Soon after Thomson’s discovery of the electron, Drude in 1900 and H.A. Lorentz in 1909 developed the first electron model of conductivity in a conducting material. In their model, the solid material is assumed to consist of metal atoms arranged in a crystal structure, which is able to vibrate. However, electrons are the crucial element in understanding conductivity. Conducting metals such as copper and silver have one valence electron that is easily detached. So Drude and Lorentz assumed that these valence electrons provide the conduction current when a voltage is applied.

Their model is called the classical free-electron model, because it involved only classical physics (no quantum theory) and because the electrons were considered to be little balls of charged matter that are completely free to wander about within the material. They were not subject to repulsive forces from other electrons or to attractions to the metal ions. Only a “boundary force” around the edge of the metal acted on the electrons, preventing them from escaping into space.

In many respects the electrons in the Drude–Lorentz free-electron model form a type of ideal gas, an “electron gas” inside the metal. Despite the presence of the lattice atoms, the electrons are assumed to move about randomly, like molecules in the kinetic theory of gases, until an electric field is applied. Since the electrons are charged, at the instant the external field is applied they start to move in the direction of the electric force on them, but as they move they do undergo inelastic collisions with the vibrations of the crystal lattice, as well as collisions with impurities in the material and with imperfections in the lattice. All of these work together to slow the electrons’ advance and to reduce their kinetic energy. This slowing appears as a type of friction, which we surmised above, and the amount of “friction” is defined as the resistance. The lost kinetic energy appears as heat. The more inelastic collisions the electrons experience as they traverse the conductor, the more the resistance they encounter; on the macroscopic scale this is expressed as Ohm’s law.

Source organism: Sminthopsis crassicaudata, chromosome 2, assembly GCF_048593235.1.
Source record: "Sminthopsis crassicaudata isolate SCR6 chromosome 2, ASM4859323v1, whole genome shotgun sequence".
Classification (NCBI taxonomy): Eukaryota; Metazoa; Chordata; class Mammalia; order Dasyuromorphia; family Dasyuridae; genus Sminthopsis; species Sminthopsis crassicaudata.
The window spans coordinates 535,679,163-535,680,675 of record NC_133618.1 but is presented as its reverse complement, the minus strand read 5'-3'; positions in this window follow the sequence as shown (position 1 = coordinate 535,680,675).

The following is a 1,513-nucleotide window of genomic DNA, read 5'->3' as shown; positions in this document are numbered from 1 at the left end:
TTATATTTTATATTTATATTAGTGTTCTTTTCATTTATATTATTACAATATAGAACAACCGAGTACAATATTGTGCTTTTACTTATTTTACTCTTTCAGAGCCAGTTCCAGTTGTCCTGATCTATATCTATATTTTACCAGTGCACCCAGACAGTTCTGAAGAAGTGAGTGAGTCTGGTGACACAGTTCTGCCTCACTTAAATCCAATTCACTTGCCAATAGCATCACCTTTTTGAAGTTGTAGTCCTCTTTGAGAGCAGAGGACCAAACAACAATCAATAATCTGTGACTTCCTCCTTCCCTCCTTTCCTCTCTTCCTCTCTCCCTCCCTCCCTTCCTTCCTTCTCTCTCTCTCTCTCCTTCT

Of course, if the material is made up of atoms that have no valence electrons (which can be shared), such as glass, wood, or plastic, there can be no conduction of electrons, and thus no current when a voltage is applied. The material is an insulator.

The Drude–Lorentz free-electron model accounted quite well for Ohm’s law, but it could not account for some of the thermal properties of the metals, besides the specific heat, such as the dependence of the resistance upon the temperature. Moreover, with the advent of quantum mechanics it was obvious that a quantum mechanical understanding of conductivity was required, since atoms and electrons obey the laws of quantum mechanics.

## References:

Asimov, I. (1993) New Guide To Science Penguin Press Science

Cassidy, D. et al (2002) Understanding Physics Springer Verlag New York

Author: César Tomé López is a science writer and the editor of Mapping Ignorance.